This new, revolutionary will of ours is reflected economically within a new order of possession, one which we have called “Possedism” in order to give it the sharpest differentiation from others. For a century we have seen how capitalism has been economically undermining our Volk by turning them into wage-slaves, into proletarians, into an uprooted people to whom the concepts of the Volk and the community-of-blood1 have become something alien. The exploitation of productive people by capitalism was recognized very early on. A countermovement against it emerged just as quickly. The enslaved masses sought for a way out in Marxism, through which they hoped to be liberated from the fetters of international High Finance.

By rights, an ashen-gray horror should fill those people who have had to witness again and again that Marxism is indeed a reaction against capitalism, but a reaction which can nevermore bring freedom because it is on the wrong path. But the fighters for the proletariat are already too inured by their decades of slavery to recognize that they are on the wrong track. They are far too disconnected from nature to have the strength to muster up anything more than an impotent uprising. The asphalt has sucked out their marrow. Continue reading

Right or Left? Right and Left!

“The way of the future involves bringing together the man of the Right with the man of the Left” – a brief 1932 article by conservative-revolutionary intellectual Hans Zehrer

Left_Right_Left_RightHans Zehrer is somewhat of an obscure figure today, at least in comparison with like-minded members of the German national-revolutionary movement such as Ernst Niekisch and Karl Otto Paetel, both of whom have managed to acquire a greater degree of modern celebrity in certain online circles. This is perhaps unfair to Zehrer, who was undoubtedly more widely-known than both during the crucial 1928-1933 period in Germany; certainly he was more influential. Born in 1899, Zehrer fought in the Great War and, after having participated in the 1920 Kapp Putsch, settled down to a fairly respectable life of political journalism. What made Zehrer’s name was his taking over the editorship of foundering national journal Die Tat (‘The Deed’) in October 1929. Die Tat swiftly grew under Zehrer’s stewardship to be the most widely-read political journal in the country, outselling its nearest left-wing competitor by tens of thousands of copies. The key factor in Die Tat’s success was its unique political position. Zehrer and his circle of contributors published detailed critiques of capitalism, advocating its replacement by a mercantilist system of mass nationalization, stringent autarchy, and exclusionary tariff barriers. They rejected not only the concept of parties, but the entire Left-Right divide altogether, arguing instead for a ‘Third Front’ alliance between all militant forces from far-left to far-right. They were also elitists, rejecting the NSDAP for its plebeian roots and its ‘mass party’ character, desiring instead a “revolution from above” led by the army and the President. The high point for Zehrer probably came during the short-lived government of ‘social general’ Kurt von Schleicher, where Zehrer became the Schleicher regime’s ideological ‘man behind the throne’ and Die Tat served as a kind of unofficial journal of state policy. The short article below, taken from a 1932 edition of Die Tat, is a fairly typical example of Zehrer’s position on the ‘Left-Right’ issue, invoking as it does the unifying Volksgemeinschaft ideal as well as stressing the belief that in reality only superficial qualities separate “the man of the Right” from the “man of the Left”.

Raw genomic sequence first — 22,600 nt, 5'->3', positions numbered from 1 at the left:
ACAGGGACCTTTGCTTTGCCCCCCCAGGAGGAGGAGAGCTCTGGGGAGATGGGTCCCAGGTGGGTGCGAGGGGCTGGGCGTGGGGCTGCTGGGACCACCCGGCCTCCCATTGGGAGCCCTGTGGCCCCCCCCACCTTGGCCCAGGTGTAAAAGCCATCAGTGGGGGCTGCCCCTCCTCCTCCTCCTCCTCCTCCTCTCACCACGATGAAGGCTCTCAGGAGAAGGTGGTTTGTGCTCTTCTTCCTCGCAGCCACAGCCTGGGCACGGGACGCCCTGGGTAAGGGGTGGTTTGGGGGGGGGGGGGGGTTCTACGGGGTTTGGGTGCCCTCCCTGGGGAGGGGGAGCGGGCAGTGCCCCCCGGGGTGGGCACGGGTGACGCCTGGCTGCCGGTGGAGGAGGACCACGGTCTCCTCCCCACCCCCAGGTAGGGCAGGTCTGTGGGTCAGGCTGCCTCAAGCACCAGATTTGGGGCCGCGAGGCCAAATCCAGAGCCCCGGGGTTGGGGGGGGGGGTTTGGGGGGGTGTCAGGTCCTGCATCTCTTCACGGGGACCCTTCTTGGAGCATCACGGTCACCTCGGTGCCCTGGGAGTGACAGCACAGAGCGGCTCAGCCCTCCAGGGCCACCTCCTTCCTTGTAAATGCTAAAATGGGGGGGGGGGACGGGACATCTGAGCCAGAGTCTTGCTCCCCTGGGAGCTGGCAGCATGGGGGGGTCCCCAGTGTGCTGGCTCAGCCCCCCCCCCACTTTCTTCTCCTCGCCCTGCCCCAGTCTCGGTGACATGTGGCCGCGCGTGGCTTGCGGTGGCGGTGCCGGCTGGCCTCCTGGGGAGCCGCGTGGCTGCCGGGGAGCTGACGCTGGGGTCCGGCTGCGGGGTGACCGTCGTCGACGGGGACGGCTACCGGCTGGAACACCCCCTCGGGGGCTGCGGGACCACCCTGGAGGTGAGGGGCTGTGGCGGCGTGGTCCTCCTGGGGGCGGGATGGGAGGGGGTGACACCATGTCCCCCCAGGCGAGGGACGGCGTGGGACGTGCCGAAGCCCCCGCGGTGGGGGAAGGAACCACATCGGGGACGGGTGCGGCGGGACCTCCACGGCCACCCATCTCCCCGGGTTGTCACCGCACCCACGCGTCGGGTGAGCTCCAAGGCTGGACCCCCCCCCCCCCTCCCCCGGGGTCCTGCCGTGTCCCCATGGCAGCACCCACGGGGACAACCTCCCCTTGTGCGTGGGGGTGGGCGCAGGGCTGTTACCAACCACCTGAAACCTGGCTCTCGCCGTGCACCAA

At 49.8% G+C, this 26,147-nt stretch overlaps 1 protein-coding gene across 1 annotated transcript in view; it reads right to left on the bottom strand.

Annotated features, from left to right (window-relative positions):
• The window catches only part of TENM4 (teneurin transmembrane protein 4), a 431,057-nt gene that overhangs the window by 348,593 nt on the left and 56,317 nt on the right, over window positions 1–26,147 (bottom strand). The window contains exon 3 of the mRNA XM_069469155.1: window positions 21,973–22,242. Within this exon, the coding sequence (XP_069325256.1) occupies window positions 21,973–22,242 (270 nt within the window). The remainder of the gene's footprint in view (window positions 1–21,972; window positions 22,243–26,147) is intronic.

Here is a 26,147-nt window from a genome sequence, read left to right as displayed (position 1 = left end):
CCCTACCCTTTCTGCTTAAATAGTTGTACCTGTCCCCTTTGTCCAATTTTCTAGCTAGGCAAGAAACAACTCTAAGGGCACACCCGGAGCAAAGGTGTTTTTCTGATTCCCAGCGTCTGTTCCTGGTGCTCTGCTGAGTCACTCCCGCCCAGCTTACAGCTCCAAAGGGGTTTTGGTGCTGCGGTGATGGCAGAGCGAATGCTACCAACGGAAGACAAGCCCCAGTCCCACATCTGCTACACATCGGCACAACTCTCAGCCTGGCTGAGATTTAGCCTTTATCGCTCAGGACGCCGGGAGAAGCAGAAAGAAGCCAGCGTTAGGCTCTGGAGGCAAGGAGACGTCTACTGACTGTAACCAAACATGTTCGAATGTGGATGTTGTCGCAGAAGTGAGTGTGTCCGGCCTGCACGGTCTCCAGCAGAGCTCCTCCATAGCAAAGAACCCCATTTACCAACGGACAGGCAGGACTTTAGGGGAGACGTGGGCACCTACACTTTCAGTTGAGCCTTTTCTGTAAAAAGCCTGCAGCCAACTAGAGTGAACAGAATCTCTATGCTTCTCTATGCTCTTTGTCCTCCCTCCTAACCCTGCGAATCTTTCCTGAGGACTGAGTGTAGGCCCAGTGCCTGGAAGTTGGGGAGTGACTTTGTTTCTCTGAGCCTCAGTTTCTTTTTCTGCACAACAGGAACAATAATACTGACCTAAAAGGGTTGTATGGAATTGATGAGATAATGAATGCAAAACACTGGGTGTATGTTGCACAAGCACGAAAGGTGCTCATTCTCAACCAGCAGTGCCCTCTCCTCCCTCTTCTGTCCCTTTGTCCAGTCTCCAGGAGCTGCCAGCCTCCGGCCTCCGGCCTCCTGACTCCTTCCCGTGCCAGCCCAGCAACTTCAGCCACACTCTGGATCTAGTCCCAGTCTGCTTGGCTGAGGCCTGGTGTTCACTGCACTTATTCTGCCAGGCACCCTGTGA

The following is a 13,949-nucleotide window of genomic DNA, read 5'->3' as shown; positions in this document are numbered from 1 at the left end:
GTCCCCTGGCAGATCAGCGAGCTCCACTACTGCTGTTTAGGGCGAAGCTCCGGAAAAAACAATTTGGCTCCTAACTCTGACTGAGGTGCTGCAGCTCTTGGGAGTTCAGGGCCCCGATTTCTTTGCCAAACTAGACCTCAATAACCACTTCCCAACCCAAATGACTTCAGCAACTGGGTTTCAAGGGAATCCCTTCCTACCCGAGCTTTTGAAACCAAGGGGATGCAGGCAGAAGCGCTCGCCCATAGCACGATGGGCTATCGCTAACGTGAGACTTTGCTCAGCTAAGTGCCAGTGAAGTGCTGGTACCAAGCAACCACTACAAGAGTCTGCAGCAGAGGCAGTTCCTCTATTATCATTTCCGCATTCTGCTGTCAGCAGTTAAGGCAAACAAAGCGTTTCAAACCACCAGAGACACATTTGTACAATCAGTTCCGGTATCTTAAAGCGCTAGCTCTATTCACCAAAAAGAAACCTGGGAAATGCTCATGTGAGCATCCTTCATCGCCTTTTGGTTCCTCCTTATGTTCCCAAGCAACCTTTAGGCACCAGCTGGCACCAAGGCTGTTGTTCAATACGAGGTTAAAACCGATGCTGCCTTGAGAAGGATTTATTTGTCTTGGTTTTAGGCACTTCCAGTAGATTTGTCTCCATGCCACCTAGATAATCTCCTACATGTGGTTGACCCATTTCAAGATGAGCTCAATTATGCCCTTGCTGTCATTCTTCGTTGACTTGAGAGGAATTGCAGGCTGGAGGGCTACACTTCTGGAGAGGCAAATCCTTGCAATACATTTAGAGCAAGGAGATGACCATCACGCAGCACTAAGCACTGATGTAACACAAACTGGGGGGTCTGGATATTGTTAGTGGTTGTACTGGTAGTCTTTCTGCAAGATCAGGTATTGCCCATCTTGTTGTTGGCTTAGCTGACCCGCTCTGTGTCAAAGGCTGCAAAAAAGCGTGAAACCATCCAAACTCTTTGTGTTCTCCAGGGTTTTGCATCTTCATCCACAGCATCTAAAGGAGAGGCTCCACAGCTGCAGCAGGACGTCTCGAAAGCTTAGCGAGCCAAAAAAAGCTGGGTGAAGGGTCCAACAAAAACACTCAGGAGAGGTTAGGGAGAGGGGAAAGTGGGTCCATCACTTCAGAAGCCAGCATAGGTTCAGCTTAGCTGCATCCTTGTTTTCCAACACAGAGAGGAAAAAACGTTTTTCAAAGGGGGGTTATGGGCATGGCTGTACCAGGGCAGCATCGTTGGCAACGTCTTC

Right or Left?
Hans ZehrerTAT_logo

First published in Die Tat, vol. 23, no.7, 1932

We ask of ourselves that question which is imposed upon us by today’s era and which appears to be of decisive importance to it: Right or Left? We have guided these absolutely time-bound and, to a later age, surely incomprehensible antitheses back to their authentic intellectual and historical foundations. In the process they have steadily dissipated, been drawn further and further inwards, and in this way we have suddenly arrived at a position which offers us the prospect of something that we only truly experienced for a short period in August 1914, but which otherwise does not belong among those values that today’s System can offer us: a Volksgemeinschaft, a unified nation!1 And from this position we are able to answer that question which the era has posed to us: Right and Left! Only a style of thinking which has affirmed the synthesis between the two, and which has carried it out, is responsive to those problems which the future will present to us, and over which the current era is presently in despair.

A man today, provided he is an active, vital person, is either Right or Left. The commonality of conservative man – who by his nature, traditions, blood, and character could never recognize the current System – with the new men of the Left, whom the current System has chewed up and spat out, is greater, and both are much closer, than they realize. The way of the future involves bringing together this man of the Right with the man of the Left, and vice versa, in order to create out of both a new Volksgemeinschaft under the mythos of a new nation. Continue reading